Tuesday, February 28, 2012

I Can See Clearly Now

You may think this blog is only a repository of stories about my inability to cook, or stories that embarrass my children, or oversharing about my eyebrows. No, this site is much more than that.

When I started Empty Nest Feathers I was determined to Keep It Real, where "real" means sharing the good and the bad, the ups and the downs, the ins and the outs of moving out of the child-rearing stage of life. And oh, have I documented the good/ups/ins. My Boys!  I loooove them! They are woooonderful! Husband! So swell! Father and siblings! Best ever! Friends! Superb! Et cetera, ad nauseum.

The past few days have reminded me that this stage of life also has downs, or at least one down.

The body! Aging at warp speed!

Sunday morning I leaned down to pick something off the floor, and when I stood up I saw a flash of light in the corner of my right eye. Huh. Well, that was weird. Later, when I bent down to tie my shoes, the flash happened again, this time accompanied by a dark line at the edge of my peripheral vision.

(A word to the wise: If you are going to Google "flashing light in peripheral vision," wait until a day when doctors' offices are open. Doing this on Sunday will not add rest to your day of rest.)

Monday morning bright and early I called my doctor, as Dr. Internet urged. Dr. B took a look then referred me on to Dr. G, my eye doctor, who dilated my pupils to the size of pancakes and took a look inside. I'm quite sure that at the diameter of dilation reached she could see my appendix, but she was pleased with what she saw.

The good news is that I am fine. Take a moment with me and enjoy the relief.

The bad news is that I am getting old. Dr. G did not mince words. In fact the phrase "as we age" peppered our conversation so liberally that I thought perhaps she had chosen this as her new branding slogan. As we age, it turns our, the liquid that keeps the eyeball round and squishy starts to dry out. (It is labeled vitreous humour in the illustration--hahahaha!) For some of us, as we age, this liquid becomes more and more jelly-like until it pulls on the retina when the eyeball changes position. So as we age, some of us are more prone to retinal tears because our eyeballs are PULLING THEMSELVES APART.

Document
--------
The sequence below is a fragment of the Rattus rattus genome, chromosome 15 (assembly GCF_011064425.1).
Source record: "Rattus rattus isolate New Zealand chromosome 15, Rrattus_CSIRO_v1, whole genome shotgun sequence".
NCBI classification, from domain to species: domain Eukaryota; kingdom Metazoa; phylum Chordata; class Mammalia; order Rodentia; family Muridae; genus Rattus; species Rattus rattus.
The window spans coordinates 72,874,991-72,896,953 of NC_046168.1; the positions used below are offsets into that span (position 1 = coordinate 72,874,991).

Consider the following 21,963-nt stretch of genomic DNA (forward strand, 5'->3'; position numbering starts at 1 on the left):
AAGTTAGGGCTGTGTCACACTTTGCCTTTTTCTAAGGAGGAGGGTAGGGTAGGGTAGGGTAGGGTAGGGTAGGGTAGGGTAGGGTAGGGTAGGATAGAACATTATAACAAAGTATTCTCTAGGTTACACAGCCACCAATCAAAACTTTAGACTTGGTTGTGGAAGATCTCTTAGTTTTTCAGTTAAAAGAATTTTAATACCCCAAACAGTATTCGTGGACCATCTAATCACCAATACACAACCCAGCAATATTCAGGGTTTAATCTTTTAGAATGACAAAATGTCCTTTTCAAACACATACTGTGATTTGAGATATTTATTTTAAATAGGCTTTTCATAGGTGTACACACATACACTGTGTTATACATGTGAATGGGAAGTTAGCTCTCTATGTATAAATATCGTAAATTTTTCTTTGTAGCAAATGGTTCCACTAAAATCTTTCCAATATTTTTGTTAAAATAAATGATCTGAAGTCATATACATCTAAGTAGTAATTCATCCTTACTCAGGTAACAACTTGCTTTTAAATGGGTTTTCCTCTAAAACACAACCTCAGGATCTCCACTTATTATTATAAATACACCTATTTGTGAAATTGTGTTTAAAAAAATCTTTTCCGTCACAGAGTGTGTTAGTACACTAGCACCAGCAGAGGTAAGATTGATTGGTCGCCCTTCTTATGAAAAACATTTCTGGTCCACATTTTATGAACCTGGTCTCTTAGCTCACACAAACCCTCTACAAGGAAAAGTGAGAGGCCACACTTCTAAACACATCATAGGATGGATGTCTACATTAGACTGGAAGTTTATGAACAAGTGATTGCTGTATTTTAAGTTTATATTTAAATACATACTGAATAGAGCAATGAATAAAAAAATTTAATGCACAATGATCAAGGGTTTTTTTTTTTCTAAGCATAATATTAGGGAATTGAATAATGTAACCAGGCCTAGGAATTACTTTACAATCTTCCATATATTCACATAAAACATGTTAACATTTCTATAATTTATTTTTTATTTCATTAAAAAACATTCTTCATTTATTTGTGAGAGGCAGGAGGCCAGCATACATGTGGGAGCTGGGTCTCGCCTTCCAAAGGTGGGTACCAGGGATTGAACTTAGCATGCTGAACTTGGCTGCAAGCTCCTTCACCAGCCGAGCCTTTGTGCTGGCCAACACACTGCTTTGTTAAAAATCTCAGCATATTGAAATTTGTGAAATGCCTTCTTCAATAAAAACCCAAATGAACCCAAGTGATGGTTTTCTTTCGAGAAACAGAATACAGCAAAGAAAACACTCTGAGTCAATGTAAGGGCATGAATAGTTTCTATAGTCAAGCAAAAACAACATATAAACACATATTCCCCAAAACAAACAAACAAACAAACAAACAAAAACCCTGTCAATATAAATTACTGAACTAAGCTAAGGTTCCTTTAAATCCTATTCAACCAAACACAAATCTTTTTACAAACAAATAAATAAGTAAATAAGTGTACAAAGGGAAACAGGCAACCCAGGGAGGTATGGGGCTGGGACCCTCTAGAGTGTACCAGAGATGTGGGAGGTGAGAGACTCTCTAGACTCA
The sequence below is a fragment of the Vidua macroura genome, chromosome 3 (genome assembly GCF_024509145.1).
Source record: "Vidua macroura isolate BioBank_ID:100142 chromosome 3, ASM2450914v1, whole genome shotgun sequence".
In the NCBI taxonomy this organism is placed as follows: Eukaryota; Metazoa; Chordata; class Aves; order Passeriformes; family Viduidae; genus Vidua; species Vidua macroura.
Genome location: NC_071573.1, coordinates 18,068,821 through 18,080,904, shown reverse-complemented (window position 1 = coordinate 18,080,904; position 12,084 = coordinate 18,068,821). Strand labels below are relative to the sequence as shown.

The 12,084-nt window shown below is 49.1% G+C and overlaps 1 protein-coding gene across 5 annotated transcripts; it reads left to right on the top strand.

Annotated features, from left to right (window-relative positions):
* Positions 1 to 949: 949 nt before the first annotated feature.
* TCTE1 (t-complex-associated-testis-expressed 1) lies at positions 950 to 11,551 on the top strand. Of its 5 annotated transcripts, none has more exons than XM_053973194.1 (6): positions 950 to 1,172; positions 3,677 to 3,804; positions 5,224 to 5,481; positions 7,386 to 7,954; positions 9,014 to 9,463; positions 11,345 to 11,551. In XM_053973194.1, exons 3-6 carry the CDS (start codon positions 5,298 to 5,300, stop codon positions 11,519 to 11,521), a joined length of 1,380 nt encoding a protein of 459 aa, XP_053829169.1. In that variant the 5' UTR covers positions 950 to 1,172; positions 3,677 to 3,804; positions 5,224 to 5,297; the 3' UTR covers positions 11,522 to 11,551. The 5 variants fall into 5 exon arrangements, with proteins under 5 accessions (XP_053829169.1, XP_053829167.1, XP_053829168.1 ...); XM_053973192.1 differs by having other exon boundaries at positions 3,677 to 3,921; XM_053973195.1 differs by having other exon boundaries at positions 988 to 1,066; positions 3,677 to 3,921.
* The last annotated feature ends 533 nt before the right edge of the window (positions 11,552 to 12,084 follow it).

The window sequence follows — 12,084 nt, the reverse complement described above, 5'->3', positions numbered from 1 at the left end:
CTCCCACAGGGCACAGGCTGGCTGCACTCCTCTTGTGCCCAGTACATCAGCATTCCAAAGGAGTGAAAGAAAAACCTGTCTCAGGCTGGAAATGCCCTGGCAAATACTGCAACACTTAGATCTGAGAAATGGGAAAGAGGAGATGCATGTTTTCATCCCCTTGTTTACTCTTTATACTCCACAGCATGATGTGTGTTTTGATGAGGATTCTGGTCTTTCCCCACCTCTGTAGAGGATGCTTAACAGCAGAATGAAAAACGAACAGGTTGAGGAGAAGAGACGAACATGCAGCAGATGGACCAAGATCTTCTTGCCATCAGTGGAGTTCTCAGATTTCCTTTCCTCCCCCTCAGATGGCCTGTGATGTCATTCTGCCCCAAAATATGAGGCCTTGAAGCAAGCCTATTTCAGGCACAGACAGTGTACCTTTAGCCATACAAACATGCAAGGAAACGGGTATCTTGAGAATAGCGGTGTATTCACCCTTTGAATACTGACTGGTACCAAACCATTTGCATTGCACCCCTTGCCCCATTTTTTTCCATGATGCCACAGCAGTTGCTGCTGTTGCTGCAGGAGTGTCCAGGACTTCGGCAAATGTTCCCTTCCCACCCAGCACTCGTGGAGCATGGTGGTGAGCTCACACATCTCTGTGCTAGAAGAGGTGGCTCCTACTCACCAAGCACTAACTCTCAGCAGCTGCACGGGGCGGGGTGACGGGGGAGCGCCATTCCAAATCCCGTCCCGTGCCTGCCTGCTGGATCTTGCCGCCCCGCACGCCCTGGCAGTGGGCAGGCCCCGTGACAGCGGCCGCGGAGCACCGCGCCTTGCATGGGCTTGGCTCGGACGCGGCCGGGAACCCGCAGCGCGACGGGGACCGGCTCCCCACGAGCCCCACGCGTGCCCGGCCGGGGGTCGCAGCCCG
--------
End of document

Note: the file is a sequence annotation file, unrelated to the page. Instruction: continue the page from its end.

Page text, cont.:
So, Dr. G, what can I do to prevent this happening? I rather like being able to see. Dr. G looked at me thoughtfully. She had thoroughly described the conditions under which I should call her immediately (sudden burst of floaters, impression of a curtain being drawn across my vision) and probably thought I was being just a touch hypochondriacal. (Who, me?)

"Well," she said slowly, "first of all, no boxing. Also, no gymnastics."

It's a shame, really. I had almost perfected my triple-back-somersault-with-full-kick-out.

As I age, though, perhaps I should cut back on the eye-rolling.

1 comment:

  1. I've got the same issues with my eyes and had a few scares these last couple years, but as of now (knocking on wood) all is well. Glad to hear your eyes are okay too!